Throughout Christ’s life, He bestowed upon the Apostles many powers and gifts, including the power of absolution, Confirmation and the gifts of the Holy Spirit, and induction into the Holy Orders. Before His ascension, He also made Peter the first pope, gave him the keys to heaven, and granted him the power of papal infallibility. But what exactly is papal infallibility? Can the pope ever make a mistake?
Recently on Morning Air, John Morales welcomed Father Marcel Taillon to talk about the role of the pope, his importance to the Church, and the true meaning of papal infallibility.
Before discussing the position of the papacy, John asked Father Marcel about Pope St. Leo the Great, one of only three popes to be known as “the Great”, and whose feast day we celebrated on November 10th. The title “the Great” doesn’t mean that the saint was a celebrity or necessarily well-liked. It means that the saint lived through a very discordant time in the Church’s history, and they exemplified the virtues of Christ so well that they changed the world.
Father Marcel said that St. Leo is known for his eloquent writings and teachings, which makes sense as he was later declared a Doctor of the Church. He became pope shortly after Christianity was made legal, so there were a lot of changes and uncertainty going on in the Church.
St. Leo was also integral in the preservation of Rome after Attila the Hun invaded Italy. There are conflicting stories as to the reason Attila left Rome after negotiations. Some say his own men convinced him with superstitions. Others say that Attila was so impressed with Leo’s intellect and eloquence that he decided not to attack. And still others say that a giant angel armed with a sword, visible only to Attila, stood behind Leo and threatened his army with death if they attacked Rome. St. Leo the Great truly embodied what it meant to be the Holy Father, the Good Shepherd protecting his sheep from the forces of evil.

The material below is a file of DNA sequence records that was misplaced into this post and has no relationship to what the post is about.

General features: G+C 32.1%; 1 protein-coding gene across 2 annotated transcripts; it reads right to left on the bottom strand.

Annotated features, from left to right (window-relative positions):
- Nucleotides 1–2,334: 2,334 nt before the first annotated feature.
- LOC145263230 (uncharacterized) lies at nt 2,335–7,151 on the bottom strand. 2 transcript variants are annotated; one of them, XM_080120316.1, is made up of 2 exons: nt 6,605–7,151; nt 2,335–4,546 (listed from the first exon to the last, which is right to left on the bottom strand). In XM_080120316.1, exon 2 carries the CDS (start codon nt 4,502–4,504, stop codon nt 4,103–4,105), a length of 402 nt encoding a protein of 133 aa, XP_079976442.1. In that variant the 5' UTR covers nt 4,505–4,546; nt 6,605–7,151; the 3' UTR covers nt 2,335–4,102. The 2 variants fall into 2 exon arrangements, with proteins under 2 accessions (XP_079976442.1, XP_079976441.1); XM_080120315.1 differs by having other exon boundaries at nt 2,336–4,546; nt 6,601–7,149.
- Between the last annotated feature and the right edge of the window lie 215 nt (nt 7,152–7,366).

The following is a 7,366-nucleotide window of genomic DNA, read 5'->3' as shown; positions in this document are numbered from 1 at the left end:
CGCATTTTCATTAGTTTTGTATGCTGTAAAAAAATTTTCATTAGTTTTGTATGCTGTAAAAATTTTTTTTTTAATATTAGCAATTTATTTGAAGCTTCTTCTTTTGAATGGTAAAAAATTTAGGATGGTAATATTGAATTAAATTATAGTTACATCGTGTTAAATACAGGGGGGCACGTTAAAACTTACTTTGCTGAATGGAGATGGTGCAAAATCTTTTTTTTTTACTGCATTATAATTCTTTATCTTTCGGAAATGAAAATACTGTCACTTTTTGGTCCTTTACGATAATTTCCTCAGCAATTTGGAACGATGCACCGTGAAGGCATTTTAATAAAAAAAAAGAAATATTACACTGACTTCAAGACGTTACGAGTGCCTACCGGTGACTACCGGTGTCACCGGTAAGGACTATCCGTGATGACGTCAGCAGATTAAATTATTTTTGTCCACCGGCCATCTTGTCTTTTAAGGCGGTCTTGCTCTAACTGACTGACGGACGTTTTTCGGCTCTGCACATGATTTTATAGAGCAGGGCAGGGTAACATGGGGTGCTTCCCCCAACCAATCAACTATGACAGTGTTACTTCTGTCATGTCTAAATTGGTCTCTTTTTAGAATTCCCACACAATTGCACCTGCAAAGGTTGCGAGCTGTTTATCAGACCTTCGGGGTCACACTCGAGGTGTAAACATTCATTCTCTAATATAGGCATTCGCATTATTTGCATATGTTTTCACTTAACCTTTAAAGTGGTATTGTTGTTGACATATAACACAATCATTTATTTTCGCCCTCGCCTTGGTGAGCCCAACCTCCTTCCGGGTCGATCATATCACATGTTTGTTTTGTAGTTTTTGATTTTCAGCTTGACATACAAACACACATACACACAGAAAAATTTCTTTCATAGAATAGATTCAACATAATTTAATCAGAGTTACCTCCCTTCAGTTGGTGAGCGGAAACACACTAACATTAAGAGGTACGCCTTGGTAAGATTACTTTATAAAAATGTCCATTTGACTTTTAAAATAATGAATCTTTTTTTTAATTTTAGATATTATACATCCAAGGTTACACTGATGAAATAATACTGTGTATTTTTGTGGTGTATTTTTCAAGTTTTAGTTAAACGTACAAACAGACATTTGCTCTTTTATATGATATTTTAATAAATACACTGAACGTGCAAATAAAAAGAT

Those were the duties passed from Jesus to His Apostles when He made Peter the pope. While a tremendous amount of power was given to him, a tremendous amount of prudence and strength were necessary to carry out these tasks. In Matthew’s Gospel, Jesus said, “And so I say to you, you are Peter, and upon this rock, I will build my church, and the gates of the netherworld shall not prevail against it. I will give you the keys to the kingdom of heaven. Whatever you bind on earth shall be bound in heaven; and whatever you loose on earth shall be loosed in heaven.” (Matthew 16:18-19)
That teaching is known as the magisterially apostolic teaching of the Church, signaling the divine power of Peter’s decisions. So long as he is in line with the Apostolic College, he will not falter on matters of faith and morals. This is the inception of papal infallibility. Jesus gave this power to the papal line of succession so that the teachings of the Church will never be misconstrued. The Church is “One, Holy, Catholic, and Apostolic”. It is the singular embodiment of the truth, irreplaceable by any other faith. It is holy, imbued with the divine teachings of Jesus Christ, the Son of God. It is Catholic, meaning universal, open to all and the same for all, across the world. And lastly, it is apostolic, true to the twelve apostles, the original bishops of Our Lord’s Church.
“But I think what happens today with social media and incredible exposure like never before in history, until the last twenty or thirty years, I think people are getting sort of confused at when the Pope teaches in a particular way infallibly versus when he’s just giving a daily homily or making a comment about something or the press conferences on the plane…” said Father Marcel. John joked that the Pope is not speaking infallibly when he tells us the best soccer team or how to read the stock market. Infallibility is not a free license for the Pope to declare the truth about anything. Infallibility is the great responsibility of ruling on matters of faith and morals in union with the bishops and the Magisterium of the Catholic Church. As long as these conditions are met, the Pope is free from error by the power of God.
Pope St. Leo the Great provided a great example of papal infallibility when he called the Council of Chalcedon. Amongst other matters discussed at the council, they clarified that Jesus Christ was one person with two natures, human and divine. As a condemnation of heresies Nestorianism and Monophysitism, St. Leo ruled infallibly in union with the Magisterium, the bishops of the Church, and the historical teachings passed down by Jesus Christ.
Listen to the full talk below:
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